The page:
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Coordination Between Natural Gas and Electricity Markets; Supplemental Notice of Technical Conference

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As announced in the Notice issued on March 5, 2013,[1] the Federal Energy Regulatory Commission (Commission) staff will hold a technical conference on Thursday, April 25, 2013 from 9:00 a.m. to approximately 5:00 p.m. to discuss natural gas and electric scheduling, and issues related to whether and how natural gas and electric industry schedules and practices could be harmonized in order to achieve the most efficient scheduling systems for both industries. The conference will be held at the Federal Energy Regulatory Commission, 888 First Street NE., Washington, DC 20426. The agenda and list of roundtable participants for this conference are attached. This conference is free of charge and open to Start Printed Page 21935the public. Commission members may participate in the conference.

If you have not already done so, those who plan to attend the technical conference are strongly encouraged to complete the registration form located at:​whats-new/​registration/​nat-gas-elec-mkts-form-04-25-13.asp. There is no deadline to register to attend the conference.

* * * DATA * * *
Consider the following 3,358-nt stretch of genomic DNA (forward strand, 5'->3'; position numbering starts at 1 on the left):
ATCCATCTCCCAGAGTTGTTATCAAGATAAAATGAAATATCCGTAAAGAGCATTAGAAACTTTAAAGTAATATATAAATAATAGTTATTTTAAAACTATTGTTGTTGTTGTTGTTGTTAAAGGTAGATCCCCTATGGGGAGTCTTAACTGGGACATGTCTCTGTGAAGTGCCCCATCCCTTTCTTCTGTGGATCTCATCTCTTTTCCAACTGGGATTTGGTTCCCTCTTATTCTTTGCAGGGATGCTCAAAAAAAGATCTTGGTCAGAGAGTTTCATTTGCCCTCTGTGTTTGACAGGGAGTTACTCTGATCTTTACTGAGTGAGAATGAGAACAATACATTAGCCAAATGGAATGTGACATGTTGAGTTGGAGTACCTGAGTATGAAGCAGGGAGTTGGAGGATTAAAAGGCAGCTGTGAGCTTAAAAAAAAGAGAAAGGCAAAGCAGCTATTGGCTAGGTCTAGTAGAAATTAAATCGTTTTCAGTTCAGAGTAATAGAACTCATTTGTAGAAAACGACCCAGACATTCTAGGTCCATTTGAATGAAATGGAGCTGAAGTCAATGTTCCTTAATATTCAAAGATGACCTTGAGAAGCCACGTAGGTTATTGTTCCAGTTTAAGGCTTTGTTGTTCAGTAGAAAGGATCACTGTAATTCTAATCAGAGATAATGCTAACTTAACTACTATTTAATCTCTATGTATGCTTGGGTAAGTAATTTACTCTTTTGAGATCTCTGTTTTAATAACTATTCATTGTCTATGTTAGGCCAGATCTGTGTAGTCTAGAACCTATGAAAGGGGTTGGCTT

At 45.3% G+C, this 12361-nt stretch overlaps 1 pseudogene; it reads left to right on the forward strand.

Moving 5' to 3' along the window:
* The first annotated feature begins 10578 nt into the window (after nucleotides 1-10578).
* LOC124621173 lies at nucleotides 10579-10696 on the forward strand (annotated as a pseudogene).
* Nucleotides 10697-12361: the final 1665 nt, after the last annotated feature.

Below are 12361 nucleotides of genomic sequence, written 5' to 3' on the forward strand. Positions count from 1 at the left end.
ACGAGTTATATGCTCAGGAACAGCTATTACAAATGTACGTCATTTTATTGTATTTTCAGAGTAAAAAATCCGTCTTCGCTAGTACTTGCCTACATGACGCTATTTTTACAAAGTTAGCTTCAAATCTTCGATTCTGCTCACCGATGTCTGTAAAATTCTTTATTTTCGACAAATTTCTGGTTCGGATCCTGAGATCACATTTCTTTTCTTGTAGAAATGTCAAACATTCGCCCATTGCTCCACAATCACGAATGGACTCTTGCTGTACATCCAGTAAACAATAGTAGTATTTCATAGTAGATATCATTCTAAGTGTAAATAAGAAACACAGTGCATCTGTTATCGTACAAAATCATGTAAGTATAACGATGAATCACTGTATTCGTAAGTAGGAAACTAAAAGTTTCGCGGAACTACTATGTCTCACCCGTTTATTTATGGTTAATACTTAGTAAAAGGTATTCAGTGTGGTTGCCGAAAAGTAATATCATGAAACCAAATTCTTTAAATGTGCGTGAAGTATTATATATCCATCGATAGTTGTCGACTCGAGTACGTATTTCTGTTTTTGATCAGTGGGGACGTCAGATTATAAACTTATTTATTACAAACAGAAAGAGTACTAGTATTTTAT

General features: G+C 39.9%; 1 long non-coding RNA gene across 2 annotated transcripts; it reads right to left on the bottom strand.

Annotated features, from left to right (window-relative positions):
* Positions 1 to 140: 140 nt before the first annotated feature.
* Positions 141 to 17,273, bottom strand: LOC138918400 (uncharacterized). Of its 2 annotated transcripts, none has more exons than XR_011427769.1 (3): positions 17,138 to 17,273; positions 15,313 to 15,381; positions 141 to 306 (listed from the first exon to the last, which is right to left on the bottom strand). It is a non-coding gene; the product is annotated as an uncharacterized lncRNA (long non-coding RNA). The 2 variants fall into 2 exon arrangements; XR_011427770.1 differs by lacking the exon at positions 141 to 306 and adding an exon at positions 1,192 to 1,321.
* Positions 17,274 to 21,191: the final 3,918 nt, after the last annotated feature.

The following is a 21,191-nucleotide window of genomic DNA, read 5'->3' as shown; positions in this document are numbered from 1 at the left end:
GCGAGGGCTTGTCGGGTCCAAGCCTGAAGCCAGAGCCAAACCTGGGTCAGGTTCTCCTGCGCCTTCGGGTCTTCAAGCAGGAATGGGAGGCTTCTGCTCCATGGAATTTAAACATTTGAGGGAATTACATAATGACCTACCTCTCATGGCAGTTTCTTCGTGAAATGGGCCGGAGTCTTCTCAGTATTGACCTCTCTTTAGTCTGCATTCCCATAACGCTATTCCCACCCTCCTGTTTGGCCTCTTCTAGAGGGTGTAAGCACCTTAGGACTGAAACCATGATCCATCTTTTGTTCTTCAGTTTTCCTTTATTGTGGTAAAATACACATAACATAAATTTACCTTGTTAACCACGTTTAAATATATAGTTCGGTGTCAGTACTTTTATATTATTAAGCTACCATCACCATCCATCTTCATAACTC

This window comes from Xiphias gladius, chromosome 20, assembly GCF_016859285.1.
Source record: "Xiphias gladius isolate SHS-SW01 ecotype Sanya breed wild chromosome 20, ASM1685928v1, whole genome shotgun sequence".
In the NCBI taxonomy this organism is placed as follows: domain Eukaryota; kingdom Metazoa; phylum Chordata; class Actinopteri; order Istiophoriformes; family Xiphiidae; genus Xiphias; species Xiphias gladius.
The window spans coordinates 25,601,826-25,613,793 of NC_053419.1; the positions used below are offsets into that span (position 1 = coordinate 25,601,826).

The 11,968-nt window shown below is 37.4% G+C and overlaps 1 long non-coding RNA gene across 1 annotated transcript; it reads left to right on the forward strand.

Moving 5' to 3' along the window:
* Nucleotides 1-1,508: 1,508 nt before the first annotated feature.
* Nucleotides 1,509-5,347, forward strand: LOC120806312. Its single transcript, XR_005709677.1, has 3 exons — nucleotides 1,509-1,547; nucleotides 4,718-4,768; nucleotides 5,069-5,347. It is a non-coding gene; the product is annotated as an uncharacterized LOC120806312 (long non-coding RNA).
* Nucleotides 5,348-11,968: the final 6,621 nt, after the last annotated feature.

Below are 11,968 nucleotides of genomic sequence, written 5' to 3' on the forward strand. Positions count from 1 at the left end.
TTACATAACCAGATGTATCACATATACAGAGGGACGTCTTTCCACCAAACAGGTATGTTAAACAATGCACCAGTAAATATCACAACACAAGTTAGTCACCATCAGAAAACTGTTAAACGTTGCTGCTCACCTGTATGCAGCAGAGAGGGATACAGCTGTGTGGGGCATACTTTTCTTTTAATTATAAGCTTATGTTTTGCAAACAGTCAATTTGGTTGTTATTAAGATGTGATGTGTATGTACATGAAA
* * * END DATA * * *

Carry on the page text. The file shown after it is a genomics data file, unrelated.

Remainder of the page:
The technical conference will not be transcribed. However, there will be a free webcast of the conference. The webcast will allow persons to listen to the technical conference, but not participate. Anyone with Internet access who wants to listen to the conference can do so by navigating to the Calendar of Events at and locating the technical conference in the Calendar. The technical conference will contain a link to its webcast. The Capitol Connection provides technical support for the webcast and offers the option of listening to the meeting via phone-bridge for a fee. If you have any questions, visit or call 703-993-3100.[2]

Notice is also hereby given that the discussions at the conference may address matters at issue in the following Commission proceeding(s) that are either pending or within their rehearing period: East Tennessee Natural Gas, L.L.C., Docket No. RP13-676-000; Gulf South Pipeline Company, LP, Docket No. RP13-294-001; ISO New England Inc. and New England Power Pool, Docket No. ER13-895-000, -001; Saltville Gas Storage Company L.L.C., Docket No. RP13-677-000; Tennessee Gas Pipeline Company, L.L.C., Docket No. RP12-514-000; Trailblazer Pipeline Company LLC, RP13-240-000; and Transwestern Pipeline Company, LLC, Docket No. RP13-404-001.

Information on the technical conference will be posted on the Web site​industries/​electric/​indus-act/​electric-coord.asp, as well as the Calendar of Events on the Commission's Web site,, prior to the conference.